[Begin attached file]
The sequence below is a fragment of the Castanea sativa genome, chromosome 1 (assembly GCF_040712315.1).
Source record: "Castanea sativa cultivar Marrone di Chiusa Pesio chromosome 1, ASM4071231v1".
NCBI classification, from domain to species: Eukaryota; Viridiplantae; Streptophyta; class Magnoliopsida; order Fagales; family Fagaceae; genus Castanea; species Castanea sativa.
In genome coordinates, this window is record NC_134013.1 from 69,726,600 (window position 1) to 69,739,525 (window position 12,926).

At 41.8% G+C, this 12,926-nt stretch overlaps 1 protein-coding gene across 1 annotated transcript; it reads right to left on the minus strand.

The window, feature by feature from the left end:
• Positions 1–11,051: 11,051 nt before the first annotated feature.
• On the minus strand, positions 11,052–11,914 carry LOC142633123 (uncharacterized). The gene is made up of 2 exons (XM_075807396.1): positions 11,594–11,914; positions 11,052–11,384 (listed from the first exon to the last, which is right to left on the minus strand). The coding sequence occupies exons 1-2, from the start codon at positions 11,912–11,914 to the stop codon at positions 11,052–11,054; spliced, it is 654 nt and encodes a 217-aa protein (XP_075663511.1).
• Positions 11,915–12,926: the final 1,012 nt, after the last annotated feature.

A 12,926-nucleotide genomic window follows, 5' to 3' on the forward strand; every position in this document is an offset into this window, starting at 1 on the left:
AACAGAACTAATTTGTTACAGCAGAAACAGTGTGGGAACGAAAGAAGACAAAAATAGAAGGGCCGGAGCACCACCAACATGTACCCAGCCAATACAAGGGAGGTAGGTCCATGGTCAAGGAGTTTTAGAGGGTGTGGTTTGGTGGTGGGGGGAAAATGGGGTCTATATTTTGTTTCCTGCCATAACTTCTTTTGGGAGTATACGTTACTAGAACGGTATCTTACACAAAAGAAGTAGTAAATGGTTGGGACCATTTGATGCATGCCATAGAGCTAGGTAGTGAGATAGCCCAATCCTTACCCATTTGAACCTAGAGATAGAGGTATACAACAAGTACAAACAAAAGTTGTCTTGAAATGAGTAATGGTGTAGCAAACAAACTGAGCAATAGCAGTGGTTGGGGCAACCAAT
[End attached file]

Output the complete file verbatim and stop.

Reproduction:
The sequence below is a fragment of the Castanea sativa genome, chromosome 1 (assembly GCF_040712315.1).
Source record: "Castanea sativa cultivar Marrone di Chiusa Pesio chromosome 1, ASM4071231v1".
NCBI classification, from domain to species: Eukaryota; Viridiplantae; Streptophyta; class Magnoliopsida; order Fagales; family Fagaceae; genus Castanea; species Castanea sativa.
In genome coordinates, this window is record NC_134013.1 from 69,726,600 (window position 1) to 69,739,525 (window position 12,926).

At 41.8% G+C, this 12,926-nt stretch overlaps 1 protein-coding gene across 1 annotated transcript; it reads right to left on the minus strand.

The window, feature by feature from the left end:
• Positions 1–11,051: 11,051 nt before the first annotated feature.
• On the minus strand, positions 11,052–11,914 carry LOC142633123 (uncharacterized). The gene is made up of 2 exons (XM_075807396.1): positions 11,594–11,914; positions 11,052–11,384 (listed from the first exon to the last, which is right to left on the minus strand). The coding sequence occupies exons 1-2, from the start codon at positions 11,912–11,914 to the stop codon at positions 11,052–11,054; spliced, it is 654 nt and encodes a 217-aa protein (XP_075663511.1).
• Positions 11,915–12,926: the final 1,012 nt, after the last annotated feature.

A 12,926-nucleotide genomic window follows, 5' to 3' on the forward strand; every position in this document is an offset into this window, starting at 1 on the left:
AACAGAACTAATTTGTTACAGCAGAAACAGTGTGGGAACGAAAGAAGACAAAAATAGAAGGGCCGGAGCACCACCAACATGTACCCAGCCAATACAAGGGAGGTAGGTCCATGGTCAAGGAGTTTTAGAGGGTGTGGTTTGGTGGTGGGGGGAAAATGGGGTCTATATTTTGTTTCCTGCCATAACTTCTTTTGGGAGTATACGTTACTAGAACGGTATCTTACACAAAAGAAGTAGTAAATGGTTGGGACCATTTGATGCATGCCATAGAGCTAGGTAGTGAGATAGCCCAATCCTTACCCATTTGAACCTAGAGATAGAGGTATACAACAAGTACAAACAAAAGTTGTCTTGAAATGAGTAATGGTGTAGCAAACAAACTGAGCAATAGCAGTGGTTGGGGCAACCAAT